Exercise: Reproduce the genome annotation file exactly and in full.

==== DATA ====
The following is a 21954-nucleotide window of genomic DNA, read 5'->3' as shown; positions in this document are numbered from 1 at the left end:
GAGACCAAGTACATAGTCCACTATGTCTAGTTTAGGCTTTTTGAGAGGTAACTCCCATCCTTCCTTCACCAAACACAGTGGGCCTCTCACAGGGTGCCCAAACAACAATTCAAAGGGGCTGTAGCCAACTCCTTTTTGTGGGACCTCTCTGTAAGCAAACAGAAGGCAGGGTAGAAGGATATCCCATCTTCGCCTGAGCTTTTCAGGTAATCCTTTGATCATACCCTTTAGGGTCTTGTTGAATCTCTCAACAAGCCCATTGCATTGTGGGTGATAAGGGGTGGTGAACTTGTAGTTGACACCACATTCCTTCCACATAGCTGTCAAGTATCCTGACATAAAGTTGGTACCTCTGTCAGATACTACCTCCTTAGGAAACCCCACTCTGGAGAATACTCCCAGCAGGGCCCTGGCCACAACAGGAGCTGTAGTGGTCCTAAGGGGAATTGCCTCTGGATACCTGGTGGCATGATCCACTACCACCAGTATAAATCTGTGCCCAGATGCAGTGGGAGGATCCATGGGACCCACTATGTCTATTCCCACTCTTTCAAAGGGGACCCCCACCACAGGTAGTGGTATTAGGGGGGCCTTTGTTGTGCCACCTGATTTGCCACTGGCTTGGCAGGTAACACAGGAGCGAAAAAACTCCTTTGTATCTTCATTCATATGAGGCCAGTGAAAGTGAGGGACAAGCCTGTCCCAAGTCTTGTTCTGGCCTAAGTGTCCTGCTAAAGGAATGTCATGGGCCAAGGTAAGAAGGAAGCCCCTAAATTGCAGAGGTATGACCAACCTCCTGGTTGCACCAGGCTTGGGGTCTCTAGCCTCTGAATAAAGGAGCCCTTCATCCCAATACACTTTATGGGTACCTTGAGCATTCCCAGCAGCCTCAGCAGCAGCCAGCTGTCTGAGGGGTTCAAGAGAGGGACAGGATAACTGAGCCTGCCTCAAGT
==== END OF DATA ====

The following is a 21954-nucleotide window of genomic DNA, read 5'->3' as shown; positions in this document are numbered from 1 at the left end:
GAGACCAAGTACATAGTCCACTATGTCTAGTTTAGGCTTTTTGAGAGGTAACTCCCATCCTTCCTTCACCAAACACAGTGGGCCTCTCACAGGGTGCCCAAACAACAATTCAAAGGGGCTGTAGCCAACTCCTTTTTGTGGGACCTCTCTGTAAGCAAACAGAAGGCAGGGTAGAAGGATATCCCATCTTCGCCTGAGCTTTTCAGGTAATCCTTTGATCATACCCTTTAGGGTCTTGTTGAATCTCTCAACAAGCCCATTGCATTGTGGGTGATAAGGGGTGGTGAACTTGTAGTTGACACCACATTCCTTCCACATAGCTGTCAAGTATCCTGACATAAAGTTGGTACCTCTGTCAGATACTACCTCCTTAGGAAACCCCACTCTGGAGAATACTCCCAGCAGGGCCCTGGCCACAACAGGAGCTGTAGTGGTCCTAAGGGGAATTGCCTCTGGATACCTGGTGGCATGATCCACTACCACCAGTATAAATCTGTGCCCAGATGCAGTGGGAGGATCCATGGGACCCACTATGTCTATTCCCACTCTTTCAAAGGGGACCCCCACCACAGGTAGTGGTATTAGGGGGGCCTTTGTTGTGCCACCTGATTTGCCACTGGCTTGGCAGGTAACACAGGAGCGAAAAAACTCCTTTGTATCTTCATTCATATGAGGCCAGTGAAAGTGAGGGACAAGCCTGTCCCAAGTCTTGTTCTGGCCTAAGTGTCCTGCTAAAGGAATGTCATGGGCCAAGGTAAGAAGGAAGCCCCTAAATTGCAGAGGTATGACCAACCTCCTGGTTGCACCAGGCTTGGGGTCTCTAGCCTCTGAATAAAGGAGCCCTTCATCCCAATACACTTTATGGGTACCTTGAGCATTCCCAGCAGCCTCAGCAGCAGCCAGCTGTCTGAGGGGTTCAAGAGAGGGACAGGATAACTGAGCCTGCCTCAAGT